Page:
bluish skin tint may be present.

    CHRONIC HEALTH EFFECTS! Limited evidence suggests that repeated or long-term occupational exposure may produce cumulative health effects involving organs or

    biochemical systems.

    Long term exposure to high dust concentrations may cause changes in lung function i.e. pneumoconiosis; caused by particles less than 0.5

    micron penetrating and remaining in the lung. Prime symptom is breathlessness; lung shadows show on X-ray.

    Sodium phosphate dibasic can cause stones in the kidney, loss of mineral from the bones and loss of thyroid gland function.

    Welding or flame cutting of metals with zinc or zinc dust coatings may result in inhalation of zinc oxide fume; high concentrations of zinc oxide

    fume may result in "metal fume fever"; also known as "brass chills", an industrial disease of short duration. [I.L.O] Symptoms include malaise,

    fever, weakness, nausea and may appear quickly if operations occur in enclosed or poorly ventilated areas.

    Section 3 - COMPOSITION / INFORMATION ON INGREDIENTS

    NAME CAS RN %

    zinc phosphate 7779-90-0 >99

    Section 4 - FIRST AID MEASURES

    SWALLOWED!

    If swallowed do NOT induce vomiting.

    If vomiting occurs, lean patient forward or place on left side (head-down position, if possible) to maintain open airway and prevent

    2 of 12

  • aspiration.

    Observe the patient carefully.

    Never give liquid to a person showing signs of being sleepy or with reduced awareness; i.e. becoming unconscious.

    Give water to rinse out mouth, then provide liquid slowly and as much as casualty can comfortably drink.

    Seek medical advice.

    EYE! If this product comes in contact with the eyes:

    Wash out immediately with fresh running water.

    Ensure complete irrigation of the eye by keeping eyelids apart and away from eye and moving the eyelids by occasionally lifting the upper

    and lower lids.

    If pain persists or recurs seek medical attention.

    Removal of contact lenses after an eye injury should only be undertaken by skilled personnel.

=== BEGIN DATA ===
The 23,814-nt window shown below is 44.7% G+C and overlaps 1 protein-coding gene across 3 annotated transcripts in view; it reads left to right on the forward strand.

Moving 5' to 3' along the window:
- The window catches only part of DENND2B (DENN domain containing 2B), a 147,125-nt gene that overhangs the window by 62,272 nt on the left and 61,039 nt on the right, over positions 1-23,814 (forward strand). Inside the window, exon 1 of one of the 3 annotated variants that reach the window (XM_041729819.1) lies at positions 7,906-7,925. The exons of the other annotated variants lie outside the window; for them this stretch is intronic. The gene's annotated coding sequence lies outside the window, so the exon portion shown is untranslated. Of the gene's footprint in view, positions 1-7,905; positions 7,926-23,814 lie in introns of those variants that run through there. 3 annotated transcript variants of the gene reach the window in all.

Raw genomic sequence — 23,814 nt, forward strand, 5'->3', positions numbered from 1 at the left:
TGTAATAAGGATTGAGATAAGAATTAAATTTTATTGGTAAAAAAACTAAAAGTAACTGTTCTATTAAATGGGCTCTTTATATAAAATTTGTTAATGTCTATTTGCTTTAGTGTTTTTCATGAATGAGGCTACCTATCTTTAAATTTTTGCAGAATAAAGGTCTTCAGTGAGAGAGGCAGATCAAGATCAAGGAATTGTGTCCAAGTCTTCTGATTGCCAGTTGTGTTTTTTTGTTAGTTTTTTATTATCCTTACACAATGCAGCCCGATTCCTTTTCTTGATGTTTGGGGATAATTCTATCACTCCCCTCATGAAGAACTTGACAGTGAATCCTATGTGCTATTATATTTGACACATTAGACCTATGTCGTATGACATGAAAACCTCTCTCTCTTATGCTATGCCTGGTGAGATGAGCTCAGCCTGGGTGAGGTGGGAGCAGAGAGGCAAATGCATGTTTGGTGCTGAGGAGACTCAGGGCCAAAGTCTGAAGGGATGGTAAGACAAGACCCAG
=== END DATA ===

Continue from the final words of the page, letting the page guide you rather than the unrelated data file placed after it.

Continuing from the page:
SKIN! If skin or hair contact occurs:

    Flush skin and hair with running water (and soap if available).

    Seek medical attention in event of irritation.

    INHALED!

    If fumes or combustion products are inhaled remove from contaminated area.

    Lay patient down. Keep warm and rested.

    Prostheses such as false teeth, which may block airway, should be removed, where possible, prior to initiating first aid procedures.

    Apply artificial respiration if not breathing, preferably with a demand valve resuscitator, bag-valve mask device, or pocket mask as trained.

    Perform CPR if necessary.

    Transport to hospital, or doctor.

    NOTES TO PHYSICIAN!

    Absorption of zinc compounds occurs in the small intestine.

    The metal is heavily protein bound.

    Elimination results primarily from fecal excretion

    The usual measures for decontamination (Ipecac Syrup, lavage, charcoal or cathartics) may be administered, although patients usually

    have sufficient vomiting not to require them.

    CaNa2EDTA has been used successfully to normalize zinc levels and is the agent of choice.

    [Ellenhorn and Barceloux: Medical Toxicology].

    Section 5 - FIRE FIGHTING MEASURES

    Vapour Pressure (mmHG): Negligible

    Upper Explosive Limit (%): Not applicable

    Specific Gravity (water=1): 3.99

    Lower Explosive Limit (%): Not applicable

    EXTINGUISHING MEDIA!

    Water spray or fog.

    Foam.

    Dry chemical powder.

    BCF (where regulations permit).

    Carbon dioxide.

    FIRE FIGHTING!

    Alert Emergency Responders and tell them location and nature of hazard.

    Wear breathing apparatus plus protective gloves for fire only.

    Prevent, by any means available, spillage from entering drains or water course.

    Use fire fighting procedures suitable for surrounding area.

    Do not approach containers suspected to be hot.

    Cool fire exposed containers with water spray from a protected location.

    If safe to do so, remove containers from path of fire.

    Equipment should be thoroughly decontaminated after use.

    GENERAL FIRE HAZARDS/HAZARDOUS COMBUSTIBLE PRODUCTS!

    Non combustible.

    Not considered to be a significant fire risk, however containers may burn.

    Decomposition may produce toxic fumes of: phosphorus oxides (POx), metal oxides.

    FIRE INCOMPATIBILITY! None known.

    3 of 12

  • PERSONAL PROTECTIONGlasses:

    Chemical goggles.

    Gloves:

    Respirator:

    Particulate

    Section 6 - ACCIDENTAL RELEASE MEASURES

    MINOR SPILLS

    !

    Remove all ignition sources.

    Clean up all spills immediately.

    Avoid contact with skin and eyes.

    Control personal contact by using protective equipment.

    Use dry clean up procedures and avoid generating dust.

    Place in a suitable, labelled container for waste disposal.

    Environm